The Maroon has dismissed two contributors from the paper for taking unpublished content from The Maroon’s internal files and publishing it as satire in The Chicago Shady Dealer, a satirical publication at the University of Chicago.
The Dealer lifted numerous headlines, premises, and, in one case, verbatim text from unpublished Maroon articles to be featured in an upcoming COVID-19 special issue that is not yet publicly available.
Maroon leadership has notified the Center for Leadership and Involvement about the incident and has requested a public apology from The Dealer.
A former deputy designer at The Maroon, R. E. Stern, who is also listed as a photo editor on The Dealer’s masthead, downloaded versions of each article parodied by The Dealer from Box, a file-sharing service used internally by The Maroon, between February 11 and 17, two days before the publication of The Dealer’s COVID issue. The Maroon uses Box to share pre-publication articles among staff members.
When reached for comment, Stern was dismissive and refused to answer questions related to The Maroon’s COVID special issue. “I have no comment on whatever you just asked me about, or on anything in particular, really,” he said.
Images accompanying articles in The Dealer’s COVID issue closely mimic the colorways planned for The Maroon’s issue, which Stern had access to in his role on The Maroon’s design team. Two of the articles in The Dealer’s issue have no content other than a meme of former governor of Illinois and convicted felon Rod Blagojevich overlaid with text in the Verlag font, which The Maroon licenses for use in its print editions.
Former Maroon web engineer and Dealer co-editor-in-chief Deblina Mukherjee said the publication gained access to unpublished Maroon pieces by finding them “buried somewhere in the Podesta emails, the Panama Papers.” (Former White House chief of staff John Podesta’s emails were leaked by WikiLeaks in 2016; the Panama Papers are a set of documents pertaining to offshore tax havens originally publicized by the International Consortium of Investigative Journalists in 2016.)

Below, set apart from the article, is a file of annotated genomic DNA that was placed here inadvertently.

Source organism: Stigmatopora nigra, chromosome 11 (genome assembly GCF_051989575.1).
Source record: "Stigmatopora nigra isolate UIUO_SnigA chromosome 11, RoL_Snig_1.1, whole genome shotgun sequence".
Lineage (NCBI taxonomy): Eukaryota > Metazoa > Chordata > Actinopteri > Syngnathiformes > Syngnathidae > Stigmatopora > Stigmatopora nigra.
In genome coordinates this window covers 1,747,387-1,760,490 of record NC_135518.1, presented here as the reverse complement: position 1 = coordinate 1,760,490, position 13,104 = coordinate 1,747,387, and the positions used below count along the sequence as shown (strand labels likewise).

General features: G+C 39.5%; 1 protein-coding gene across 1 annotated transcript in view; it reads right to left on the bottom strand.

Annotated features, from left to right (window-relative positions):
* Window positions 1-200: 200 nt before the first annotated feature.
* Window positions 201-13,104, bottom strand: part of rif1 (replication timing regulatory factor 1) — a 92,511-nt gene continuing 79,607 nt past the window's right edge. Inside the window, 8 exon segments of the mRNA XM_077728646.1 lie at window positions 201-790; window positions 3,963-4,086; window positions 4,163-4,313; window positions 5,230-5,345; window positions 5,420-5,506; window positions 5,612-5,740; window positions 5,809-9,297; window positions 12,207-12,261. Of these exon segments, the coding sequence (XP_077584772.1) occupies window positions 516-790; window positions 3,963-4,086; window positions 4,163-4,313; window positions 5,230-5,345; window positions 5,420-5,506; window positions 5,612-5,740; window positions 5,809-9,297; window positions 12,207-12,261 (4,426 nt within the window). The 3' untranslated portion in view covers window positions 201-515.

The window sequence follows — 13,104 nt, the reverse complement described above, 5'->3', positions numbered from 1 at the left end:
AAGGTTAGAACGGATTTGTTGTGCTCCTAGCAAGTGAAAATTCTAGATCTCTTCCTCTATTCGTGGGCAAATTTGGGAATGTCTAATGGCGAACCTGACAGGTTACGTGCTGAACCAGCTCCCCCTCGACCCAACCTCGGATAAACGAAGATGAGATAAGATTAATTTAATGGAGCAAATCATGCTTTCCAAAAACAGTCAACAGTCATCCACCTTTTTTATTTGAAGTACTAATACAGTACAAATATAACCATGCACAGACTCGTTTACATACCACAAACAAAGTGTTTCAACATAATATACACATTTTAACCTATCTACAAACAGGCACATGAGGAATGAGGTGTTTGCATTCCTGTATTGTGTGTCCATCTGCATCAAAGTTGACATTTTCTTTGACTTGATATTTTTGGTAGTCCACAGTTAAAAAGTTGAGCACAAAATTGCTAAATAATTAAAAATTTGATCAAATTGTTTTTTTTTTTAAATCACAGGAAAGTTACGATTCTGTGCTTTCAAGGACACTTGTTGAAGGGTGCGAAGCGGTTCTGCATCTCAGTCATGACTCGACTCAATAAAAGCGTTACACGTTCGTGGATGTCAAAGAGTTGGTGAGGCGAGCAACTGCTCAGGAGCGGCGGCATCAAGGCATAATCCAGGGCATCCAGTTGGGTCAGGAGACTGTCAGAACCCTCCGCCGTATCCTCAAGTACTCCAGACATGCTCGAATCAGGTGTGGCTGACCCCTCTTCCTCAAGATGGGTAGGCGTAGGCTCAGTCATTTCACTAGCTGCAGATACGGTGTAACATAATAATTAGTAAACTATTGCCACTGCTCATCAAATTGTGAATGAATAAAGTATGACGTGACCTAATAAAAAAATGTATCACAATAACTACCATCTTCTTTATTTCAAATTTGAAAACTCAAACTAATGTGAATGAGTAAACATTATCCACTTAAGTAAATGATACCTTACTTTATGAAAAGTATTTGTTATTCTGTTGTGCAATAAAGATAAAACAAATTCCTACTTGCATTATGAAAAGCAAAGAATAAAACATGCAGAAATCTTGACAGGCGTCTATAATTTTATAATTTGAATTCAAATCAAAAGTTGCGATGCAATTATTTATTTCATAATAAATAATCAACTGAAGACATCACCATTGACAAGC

She added that The Dealer learned of the upcoming special issue through a psychic on East 55th Street.
“We actually retain a psychic medium on our staff, paid through our RSO [Recognized Student Organization] budget.… They were really helpful as we were embarking on this exercise in what we’re calling pre-parody,” Mukherjee said.
When asked to point out the line between parody and plagiarism, Dealer co-editor-in-chief Diego Matamoros suggested that The Dealer’s COVID issue does not constitute plagiarism because The Dealer was unaware of The Maroon’s plan for a special issue.
The first piece in The Dealer’s COVID issue reads: “We’ve heard that our friends at the Chicago Maroon are working on their own version of an issue chronicling what has been a very dark year for the university. We’d like to stress, though, that all of the content in our retrospective is one hundred percent original, and any resemblance — however striking — to upcoming Maroon articles is merely a coincidence.”
“It's very unfortunate, it's really awkward that this happened,” Matamoros said.
“We definitely won't do it again, because it will not be funny a second time,” Mukherjee said. “Really, we think The Maroon plagiarized us.”